From winless to competitive, the last calendar year has been quite the ride for the UCF Knights (5-4, 3-2 AAC), who the Cincinnati Bearcats (4-5, 1-4) will face on Saturday in Orlando. To get some insight into the turnaround taking place we spoke with Chas Short of Underdog Dynasty. He tells us about UCF’s defensive strength, first-year head coach Scott Frost and why Shaquem Griffin is awesome.
DTD: Through eight games, what are your impressions of Scott Frost as a head coach? What has he done well and what needs to be improved still?
CS: I’m very pleased. He started out by bringing in a recruiting class far better than it had any right to be under the circumstances (and a number of those recruits have contributed this season, including starting QB McKenzie Milton, “co-starting” RB Jawon Hamilton and perpetual home run threat Adrian Killins). I hate fuzzy terms like this, but he has also brought a tremendous energy to the team. I’m mostly happy with how the defense is playing and this team already has more wins than I predicted preseason. So that’s the done well.
I want to see better execution on offense. The Knights move the ball in fits and starts. They get hung up on third down often. They hurt themselves with penalties. For an “offense guy,” Frost does not have his Knights rolling like one would want to see yet.
That being said, the architecture is there. I’m loving the aggressive fourth down philosophy and much of the play calling philosophy. I mean, against Tulane we saw three fake pass plays, all of which were successful (two statute of liberties and one fake statue of liberty where the QB kept it and ran).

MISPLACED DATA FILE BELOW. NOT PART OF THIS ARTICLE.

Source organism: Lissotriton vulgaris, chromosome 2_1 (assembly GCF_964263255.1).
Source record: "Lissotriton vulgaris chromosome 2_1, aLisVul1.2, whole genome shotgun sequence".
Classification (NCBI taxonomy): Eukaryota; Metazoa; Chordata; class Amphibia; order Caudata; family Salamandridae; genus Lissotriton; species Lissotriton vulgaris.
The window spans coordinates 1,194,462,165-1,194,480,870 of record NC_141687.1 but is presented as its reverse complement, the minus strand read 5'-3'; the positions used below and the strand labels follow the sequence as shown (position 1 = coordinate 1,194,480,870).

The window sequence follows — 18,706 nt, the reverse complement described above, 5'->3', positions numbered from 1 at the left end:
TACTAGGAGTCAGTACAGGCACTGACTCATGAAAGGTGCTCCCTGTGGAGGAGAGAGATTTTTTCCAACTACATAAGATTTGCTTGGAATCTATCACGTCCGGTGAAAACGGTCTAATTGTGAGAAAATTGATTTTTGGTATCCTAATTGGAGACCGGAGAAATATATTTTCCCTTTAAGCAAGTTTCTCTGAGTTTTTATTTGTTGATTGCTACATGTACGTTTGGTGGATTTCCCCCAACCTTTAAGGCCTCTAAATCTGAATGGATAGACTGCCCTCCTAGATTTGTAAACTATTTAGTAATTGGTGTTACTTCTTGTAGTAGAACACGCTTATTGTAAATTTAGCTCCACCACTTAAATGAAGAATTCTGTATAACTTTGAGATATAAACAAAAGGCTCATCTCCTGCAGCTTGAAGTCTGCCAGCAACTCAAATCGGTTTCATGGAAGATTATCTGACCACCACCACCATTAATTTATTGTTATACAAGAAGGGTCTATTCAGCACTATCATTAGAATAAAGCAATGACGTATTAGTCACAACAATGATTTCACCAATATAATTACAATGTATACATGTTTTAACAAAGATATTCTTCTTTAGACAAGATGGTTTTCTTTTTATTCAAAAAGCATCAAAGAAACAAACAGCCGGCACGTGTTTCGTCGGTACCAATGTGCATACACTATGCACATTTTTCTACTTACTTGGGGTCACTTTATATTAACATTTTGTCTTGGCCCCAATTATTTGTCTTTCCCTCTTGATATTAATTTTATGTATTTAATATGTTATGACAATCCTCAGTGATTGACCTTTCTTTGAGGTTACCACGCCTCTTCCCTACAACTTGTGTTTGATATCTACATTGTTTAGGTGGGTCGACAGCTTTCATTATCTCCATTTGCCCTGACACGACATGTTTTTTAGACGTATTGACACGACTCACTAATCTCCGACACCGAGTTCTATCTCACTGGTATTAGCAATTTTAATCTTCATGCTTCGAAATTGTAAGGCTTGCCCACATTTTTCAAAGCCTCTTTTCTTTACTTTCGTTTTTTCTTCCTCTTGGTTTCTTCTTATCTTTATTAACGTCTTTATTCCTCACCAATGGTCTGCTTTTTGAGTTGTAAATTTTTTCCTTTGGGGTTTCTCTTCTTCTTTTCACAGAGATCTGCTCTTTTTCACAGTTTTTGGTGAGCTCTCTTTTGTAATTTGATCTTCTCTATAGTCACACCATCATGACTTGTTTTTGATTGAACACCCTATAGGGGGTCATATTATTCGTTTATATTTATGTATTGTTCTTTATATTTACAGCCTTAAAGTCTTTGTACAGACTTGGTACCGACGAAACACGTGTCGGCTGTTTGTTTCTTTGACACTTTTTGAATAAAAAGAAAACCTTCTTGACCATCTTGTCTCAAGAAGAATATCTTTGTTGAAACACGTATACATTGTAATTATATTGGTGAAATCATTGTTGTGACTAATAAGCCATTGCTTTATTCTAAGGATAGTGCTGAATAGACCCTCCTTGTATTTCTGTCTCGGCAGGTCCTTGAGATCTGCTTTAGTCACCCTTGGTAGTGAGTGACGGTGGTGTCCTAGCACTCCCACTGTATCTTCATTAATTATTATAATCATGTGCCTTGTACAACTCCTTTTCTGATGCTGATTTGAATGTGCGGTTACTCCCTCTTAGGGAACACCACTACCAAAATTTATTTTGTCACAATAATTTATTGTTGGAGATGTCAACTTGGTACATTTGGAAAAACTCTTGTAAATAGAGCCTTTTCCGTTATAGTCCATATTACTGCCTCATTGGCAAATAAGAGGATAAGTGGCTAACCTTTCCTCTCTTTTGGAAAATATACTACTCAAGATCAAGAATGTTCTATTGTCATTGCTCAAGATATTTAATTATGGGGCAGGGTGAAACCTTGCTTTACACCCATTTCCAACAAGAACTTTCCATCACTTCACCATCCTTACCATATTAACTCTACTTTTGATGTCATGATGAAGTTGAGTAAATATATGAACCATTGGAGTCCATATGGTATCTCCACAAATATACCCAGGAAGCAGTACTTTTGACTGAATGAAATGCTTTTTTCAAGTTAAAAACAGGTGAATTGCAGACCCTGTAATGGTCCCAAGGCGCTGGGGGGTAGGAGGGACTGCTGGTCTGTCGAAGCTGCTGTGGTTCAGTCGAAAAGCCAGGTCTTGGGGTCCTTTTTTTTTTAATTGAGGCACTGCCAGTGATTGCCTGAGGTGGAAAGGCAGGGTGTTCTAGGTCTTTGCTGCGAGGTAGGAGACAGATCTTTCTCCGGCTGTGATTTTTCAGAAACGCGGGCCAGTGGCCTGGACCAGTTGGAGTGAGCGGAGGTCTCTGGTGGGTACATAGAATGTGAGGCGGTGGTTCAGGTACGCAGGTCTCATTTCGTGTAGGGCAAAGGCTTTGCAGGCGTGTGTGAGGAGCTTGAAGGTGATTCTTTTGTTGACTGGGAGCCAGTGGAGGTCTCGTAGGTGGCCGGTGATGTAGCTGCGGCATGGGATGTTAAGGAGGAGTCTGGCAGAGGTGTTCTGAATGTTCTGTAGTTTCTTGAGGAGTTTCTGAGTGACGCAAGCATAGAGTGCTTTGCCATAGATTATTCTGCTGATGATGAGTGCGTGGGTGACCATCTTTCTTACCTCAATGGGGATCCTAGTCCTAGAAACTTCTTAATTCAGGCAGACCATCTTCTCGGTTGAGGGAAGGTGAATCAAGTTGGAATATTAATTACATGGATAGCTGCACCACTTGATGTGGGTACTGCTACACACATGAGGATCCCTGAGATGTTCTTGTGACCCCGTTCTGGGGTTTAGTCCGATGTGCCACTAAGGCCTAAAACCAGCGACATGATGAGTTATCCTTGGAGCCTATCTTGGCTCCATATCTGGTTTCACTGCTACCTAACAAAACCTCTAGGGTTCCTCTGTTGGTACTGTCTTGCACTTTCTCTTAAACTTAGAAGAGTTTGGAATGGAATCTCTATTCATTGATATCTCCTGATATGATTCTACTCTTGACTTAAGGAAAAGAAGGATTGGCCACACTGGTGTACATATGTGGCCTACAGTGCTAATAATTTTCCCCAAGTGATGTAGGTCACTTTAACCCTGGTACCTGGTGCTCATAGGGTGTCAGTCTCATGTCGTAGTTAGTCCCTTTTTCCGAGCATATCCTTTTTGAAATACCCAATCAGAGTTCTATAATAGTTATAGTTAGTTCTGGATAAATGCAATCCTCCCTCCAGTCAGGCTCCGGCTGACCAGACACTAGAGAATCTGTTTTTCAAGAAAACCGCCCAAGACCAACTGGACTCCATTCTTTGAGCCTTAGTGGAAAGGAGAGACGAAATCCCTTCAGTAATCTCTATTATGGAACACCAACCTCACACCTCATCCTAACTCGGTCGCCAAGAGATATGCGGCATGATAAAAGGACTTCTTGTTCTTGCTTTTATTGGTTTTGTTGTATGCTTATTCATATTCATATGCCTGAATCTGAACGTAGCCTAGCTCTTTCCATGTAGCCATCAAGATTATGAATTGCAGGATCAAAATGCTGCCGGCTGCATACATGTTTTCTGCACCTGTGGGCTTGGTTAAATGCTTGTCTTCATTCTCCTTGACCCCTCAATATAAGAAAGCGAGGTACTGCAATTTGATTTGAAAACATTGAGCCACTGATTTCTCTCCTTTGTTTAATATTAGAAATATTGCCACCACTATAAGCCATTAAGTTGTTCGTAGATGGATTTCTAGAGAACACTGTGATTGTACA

DTD: Why do you think the team crashed so hard last year and why has it been able to climb back and be competitive this season?
CS: The injuries were a nightmare last year. I’ve never seen anything like it. When then-starting QB Justin Holman was injured early in the year against Stanford and missed a bunch of time, the back-ups were horrendous. When he returned, he played horribly (and never played as well as he did in 2014 form). I tell you this, and I’m barely scratching the surface of the injury nightmare.
So one aspect is the Knights avoided the injury bug. Mostly.
Last year, the team looked as though they had quit. The coaches did too. O’Leary resigned during the season.
Scott Frost and his staff have the players invested this year, and excited about football.
DTD: Clearly the Knights’ success has been built on defense, ranking 21st in defensive S&P+. What has changed from last season when they were third worst in the American Athletic Conference in total defense?
I’ll start with the obvious and point out that UCF is now a base 3-4 defense rather than 4-3. Linebacker play has also improved. The secondary has improved. I think the Knights have benefited both from the change of scheme and the player development.
DTD: Part of the defensive success has to be coming from the team’s pass push, which has racked up the second-most sacks in the conference (28.0). It appears to be a return to form for the program, which led the league in sacks in 2014. Has there been a change in scheme that has led to this improvement?
DTD: Shaquem Griffin is tied for the conference lead with 8.5 sacks. Can you tell me about his season and what you’ve seen out of him in his junior season?
CS: Let me address these two questions together, because I’m going to flow from one to the other. The Knights are now in a base 3-4. Shaquem Griffin has flourished in this defense.